States crack down on puppy mills

States crack down on puppy mills

At last count, 287,000 dogs crossed U.S. borders, and officials fear importation problems are getting worse
Mar 01, 2010

"It's getting tougher to raise dogs in the United States. The USDA is requiring more of commercial breeders," Marano says, adding many former puppy millers are believed to have turned to importing to increase profits.

In Pennsylvania — a state known for its concentration of puppy mills — 256 kennels were closed in 2009 compared to just 65 kennels closed in 2004.

The American Veterinary Medical Association (AVMA) tracks anti-puppy mill legislation and saw a huge jump after 2008, with 90 bills introduced across 33 states — five of them adopted in 2009. "There's a campaign, clearly well-organized, to bring these bills forward," says Adrian Hochstedt, AVMA's assistant director of state legislative and regulatory affairs.

Additionally, foreign countries make it easier to breed dogs because of loose animal-health standards, contends California attorney John Hoffman, who has crusaded against puppy importers on behalf of various breed groups.

For instance, one French Bulldog group he provided services for claims there are now more French Bulldogs imported into the United States than are bred here, because artificial insemination and cesarean deliveries can be performed cheaper by unlicensed veterinary workers in other countries.

"The sale over the Internet of both commercially bred puppies and imported puppies has become a big business — and probably considerably outstrips sales of puppies through pet shops," Hoffman said during testimony before Congress in 2006 on an importation law that never passed. "USDA regulations prohibit carriers from accepting animals for transport without a health certificate signed by a licensed veterinarian and from transporting puppies younger than 8 weeks. It appears that both regulations are routinely flouted by commercial puppy exporters abroad. That health certificates are being forged is evidenced by the large incidence of illness and death among puppies within a day or two of arrival in the United States."

Many of these imported dogs are irresponsibly bred with a host of genetic problems and are shipped young — too young to vaccinate — to meet market demand. Importers often lie about age and health issues on a dog's records and get away with it, Hoffman claims.

Confinement agreements
"If the form said 8 weeks, nobody questioned it," Hoffman says, adding that rabies requirements are treated with disdain by some importers. "There's been no enforcement of (confinement agreements) and the importers have been thumbing their noses at it for years."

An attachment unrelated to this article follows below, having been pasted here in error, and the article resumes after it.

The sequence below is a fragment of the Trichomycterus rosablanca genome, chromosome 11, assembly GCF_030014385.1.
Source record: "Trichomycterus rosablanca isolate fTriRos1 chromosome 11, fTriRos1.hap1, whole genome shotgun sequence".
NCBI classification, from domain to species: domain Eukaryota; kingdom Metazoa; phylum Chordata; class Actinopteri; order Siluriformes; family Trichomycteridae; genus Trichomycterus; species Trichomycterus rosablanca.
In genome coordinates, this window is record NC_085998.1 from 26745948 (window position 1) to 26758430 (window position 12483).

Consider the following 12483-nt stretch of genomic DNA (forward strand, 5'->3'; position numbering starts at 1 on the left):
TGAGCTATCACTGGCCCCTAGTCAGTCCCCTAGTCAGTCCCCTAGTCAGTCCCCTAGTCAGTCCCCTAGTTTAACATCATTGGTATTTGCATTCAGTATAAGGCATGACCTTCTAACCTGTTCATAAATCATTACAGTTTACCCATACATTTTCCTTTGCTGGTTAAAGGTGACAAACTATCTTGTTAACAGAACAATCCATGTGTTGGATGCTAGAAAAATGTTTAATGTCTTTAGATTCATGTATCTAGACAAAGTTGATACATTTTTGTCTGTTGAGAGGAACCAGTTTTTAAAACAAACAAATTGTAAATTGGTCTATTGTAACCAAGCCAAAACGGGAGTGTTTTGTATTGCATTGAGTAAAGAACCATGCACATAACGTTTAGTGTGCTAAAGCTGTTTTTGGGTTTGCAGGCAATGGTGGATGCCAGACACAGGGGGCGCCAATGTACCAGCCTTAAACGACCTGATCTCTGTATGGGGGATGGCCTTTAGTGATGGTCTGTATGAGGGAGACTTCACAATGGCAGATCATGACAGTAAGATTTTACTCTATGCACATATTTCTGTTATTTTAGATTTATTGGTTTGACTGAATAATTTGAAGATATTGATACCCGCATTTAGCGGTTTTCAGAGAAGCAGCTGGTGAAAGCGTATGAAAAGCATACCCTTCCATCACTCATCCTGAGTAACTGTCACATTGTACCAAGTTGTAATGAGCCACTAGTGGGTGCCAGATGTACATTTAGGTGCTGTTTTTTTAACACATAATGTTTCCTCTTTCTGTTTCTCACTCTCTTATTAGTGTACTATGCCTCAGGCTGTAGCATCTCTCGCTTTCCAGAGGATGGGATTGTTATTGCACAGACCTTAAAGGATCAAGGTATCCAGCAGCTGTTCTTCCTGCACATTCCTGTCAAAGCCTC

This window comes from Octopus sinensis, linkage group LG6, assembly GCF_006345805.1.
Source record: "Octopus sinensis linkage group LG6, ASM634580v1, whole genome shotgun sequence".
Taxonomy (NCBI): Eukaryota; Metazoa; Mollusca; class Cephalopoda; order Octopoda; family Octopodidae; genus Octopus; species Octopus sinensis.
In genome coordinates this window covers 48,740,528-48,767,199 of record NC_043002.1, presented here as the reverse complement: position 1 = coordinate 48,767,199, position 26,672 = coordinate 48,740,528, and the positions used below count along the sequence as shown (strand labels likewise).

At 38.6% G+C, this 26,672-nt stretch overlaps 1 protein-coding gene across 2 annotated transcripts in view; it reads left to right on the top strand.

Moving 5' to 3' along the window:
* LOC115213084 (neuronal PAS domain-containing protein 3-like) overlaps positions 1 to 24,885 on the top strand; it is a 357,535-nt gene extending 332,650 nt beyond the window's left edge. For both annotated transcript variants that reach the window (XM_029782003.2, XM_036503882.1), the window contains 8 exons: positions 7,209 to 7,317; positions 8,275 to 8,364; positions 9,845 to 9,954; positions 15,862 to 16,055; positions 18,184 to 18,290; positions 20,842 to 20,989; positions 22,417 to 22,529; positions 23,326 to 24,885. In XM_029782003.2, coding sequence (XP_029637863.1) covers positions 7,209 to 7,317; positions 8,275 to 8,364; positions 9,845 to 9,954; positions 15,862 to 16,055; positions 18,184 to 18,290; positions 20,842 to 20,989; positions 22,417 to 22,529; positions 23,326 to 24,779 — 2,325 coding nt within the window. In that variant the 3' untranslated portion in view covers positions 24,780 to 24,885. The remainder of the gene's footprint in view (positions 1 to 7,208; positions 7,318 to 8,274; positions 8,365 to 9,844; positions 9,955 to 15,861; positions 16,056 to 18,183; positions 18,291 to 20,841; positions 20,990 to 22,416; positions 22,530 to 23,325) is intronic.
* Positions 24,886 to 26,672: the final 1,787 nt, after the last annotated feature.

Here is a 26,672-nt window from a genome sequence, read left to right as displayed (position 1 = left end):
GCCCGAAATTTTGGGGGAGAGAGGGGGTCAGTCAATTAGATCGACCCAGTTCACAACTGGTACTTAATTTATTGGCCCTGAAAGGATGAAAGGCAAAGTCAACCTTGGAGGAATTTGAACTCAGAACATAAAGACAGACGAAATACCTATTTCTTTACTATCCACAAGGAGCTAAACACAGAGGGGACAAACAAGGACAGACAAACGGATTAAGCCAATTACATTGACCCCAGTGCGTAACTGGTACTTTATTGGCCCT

But importers for profit aren't the only violators. One rescue organization alone imported 295 dogs from the Middle East in 2006, according to Galland and Marano's article, and even veterinarians can be pulled into a laissez-faire attitude about pet importation.

Galland's 2009 article reveals a 2007 case of a puppy imported from India by a Washington state veterinarian. The dog was given to another veterinarian, bit veterinary clinic staff and another dog while showing signs of rabies, but wasn't diagnosed with the disease until another veterinarian brought it to Alaska. Eight people had to be treated for rabies.

Several rabies cases in imported dogs have been tracked in recent years, as well as cases of other diseases long-eradicated in the United States, like screwworm. Screwworms are monitored by the USDA and could cause up to $750 million in livestock production losses, the article notes. New World screwworms were eradicated from the United States in 1966, and Old World screwworm had never been seen in this country until it was found in a puppy imported from Singapore to Massachusetts in 2007.

"Veterinarians should be vigilant when examining new puppies" Galland wrote. "Many imported dogs are never confined properly or inspected for infectious diseases, and many diseases may not be detected readily in imported dogs ... a veterinarian could be the one who prevents the next outbreak."

A lot of imported puppies arrive at U.S. ports dehydrated, but not really ill. It's a few days after entering the country that they become symptomatic.

"Rabies is of particular concern in imported dogs because of its long incubation period," wrote Galland and Marano. "Because of this, dogs may be admitted on the basis of apparent good health, but may be incubating the virus and could develop disease after entry."

An importation clause in the recently passed Farm Bill could provide some relief, as it prohibits the commercial importation of any dog younger than 6 months of age, Marano says. But USDA must write the regulations to put the Farm Bill into effect, and that has not even been started, Hoffman says.

"Buyers and veterinarians report that imported puppies suffer from higher than normal incidences of pneumonia, parvovirus, rabies, ringworm and severe congenital defects," wrote Sen. Dick Durbin (D-Ill.), who supported passage of the Farm Bill, in a press release about the legislation. "The CDC lacks the staff, law enforcement powers and resources to ensure each shipment is safe."

CDC is reviewing its regulations — written in 1956 and last updated in 1983, when international travel was less frequent and dog imports consisted of the occasional family pet — and has found that the general public would like to see more stringent laws. But changes take time, Marano says.

"There are only two ways to attack: regulations to dry up supply and education to dry up demand," she explains.

"Veterinarians are really one of the first lines of defense, and they need to be educated on the regulations of their state so they can educate their clients about the risk involved in buying these puppies," adds Galland.